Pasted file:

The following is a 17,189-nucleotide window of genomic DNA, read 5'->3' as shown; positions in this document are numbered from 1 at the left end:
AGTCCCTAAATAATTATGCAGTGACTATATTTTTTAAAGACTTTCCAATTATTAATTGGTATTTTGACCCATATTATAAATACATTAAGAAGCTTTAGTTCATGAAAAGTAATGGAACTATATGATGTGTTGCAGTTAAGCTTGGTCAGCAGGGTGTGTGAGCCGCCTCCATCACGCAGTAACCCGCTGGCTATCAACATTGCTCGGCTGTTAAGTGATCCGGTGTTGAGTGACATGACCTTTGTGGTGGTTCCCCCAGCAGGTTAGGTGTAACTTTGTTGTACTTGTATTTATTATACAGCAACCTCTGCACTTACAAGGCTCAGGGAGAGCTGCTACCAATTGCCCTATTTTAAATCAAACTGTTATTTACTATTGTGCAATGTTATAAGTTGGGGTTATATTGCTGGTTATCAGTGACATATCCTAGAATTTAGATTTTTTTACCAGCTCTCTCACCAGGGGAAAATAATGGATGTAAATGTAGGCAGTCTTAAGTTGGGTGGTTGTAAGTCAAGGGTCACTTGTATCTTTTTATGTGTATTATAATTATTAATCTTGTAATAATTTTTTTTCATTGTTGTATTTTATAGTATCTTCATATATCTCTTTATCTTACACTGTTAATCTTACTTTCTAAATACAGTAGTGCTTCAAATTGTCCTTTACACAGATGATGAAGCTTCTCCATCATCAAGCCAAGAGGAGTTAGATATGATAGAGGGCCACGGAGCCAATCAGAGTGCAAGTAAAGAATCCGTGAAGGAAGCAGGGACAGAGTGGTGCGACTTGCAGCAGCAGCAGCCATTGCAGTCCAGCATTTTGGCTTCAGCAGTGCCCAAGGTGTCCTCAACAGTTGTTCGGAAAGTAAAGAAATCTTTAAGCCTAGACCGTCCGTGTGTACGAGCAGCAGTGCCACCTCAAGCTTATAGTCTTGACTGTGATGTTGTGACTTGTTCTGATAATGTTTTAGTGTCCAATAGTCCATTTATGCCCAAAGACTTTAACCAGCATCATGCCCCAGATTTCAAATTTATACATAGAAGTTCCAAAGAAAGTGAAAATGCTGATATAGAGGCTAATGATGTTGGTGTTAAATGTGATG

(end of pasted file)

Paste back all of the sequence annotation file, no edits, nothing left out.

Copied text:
The following is a 17,189-nucleotide window of genomic DNA, read 5'->3' as shown; positions in this document are numbered from 1 at the left end:
AGTCCCTAAATAATTATGCAGTGACTATATTTTTTAAAGACTTTCCAATTATTAATTGGTATTTTGACCCATATTATAAATACATTAAGAAGCTTTAGTTCATGAAAAGTAATGGAACTATATGATGTGTTGCAGTTAAGCTTGGTCAGCAGGGTGTGTGAGCCGCCTCCATCACGCAGTAACCCGCTGGCTATCAACATTGCTCGGCTGTTAAGTGATCCGGTGTTGAGTGACATGACCTTTGTGGTGGTTCCCCCAGCAGGTTAGGTGTAACTTTGTTGTACTTGTATTTATTATACAGCAACCTCTGCACTTACAAGGCTCAGGGAGAGCTGCTACCAATTGCCCTATTTTAAATCAAACTGTTATTTACTATTGTGCAATGTTATAAGTTGGGGTTATATTGCTGGTTATCAGTGACATATCCTAGAATTTAGATTTTTTTACCAGCTCTCTCACCAGGGGAAAATAATGGATGTAAATGTAGGCAGTCTTAAGTTGGGTGGTTGTAAGTCAAGGGTCACTTGTATCTTTTTATGTGTATTATAATTATTAATCTTGTAATAATTTTTTTTCATTGTTGTATTTTATAGTATCTTCATATATCTCTTTATCTTACACTGTTAATCTTACTTTCTAAATACAGTAGTGCTTCAAATTGTCCTTTACACAGATGATGAAGCTTCTCCATCATCAAGCCAAGAGGAGTTAGATATGATAGAGGGCCACGGAGCCAATCAGAGTGCAAGTAAAGAATCCGTGAAGGAAGCAGGGACAGAGTGGTGCGACTTGCAGCAGCAGCAGCCATTGCAGTCCAGCATTTTGGCTTCAGCAGTGCCCAAGGTGTCCTCAACAGTTGTTCGGAAAGTAAAGAAATCTTTAAGCCTAGACCGTCCGTGTGTACGAGCAGCAGTGCCACCTCAAGCTTATAGTCTTGACTGTGATGTTGTGACTTGTTCTGATAATGTTTTAGTGTCCAATAGTCCATTTATGCCCAAAGACTTTAACCAGCATCATGCCCCAGATTTCAAATTTATACATAGAAGTTCCAAAGAAAGTGAAAATGCTGATATAGAGGCTAATGATGTTGGTGTTAAATGTGATG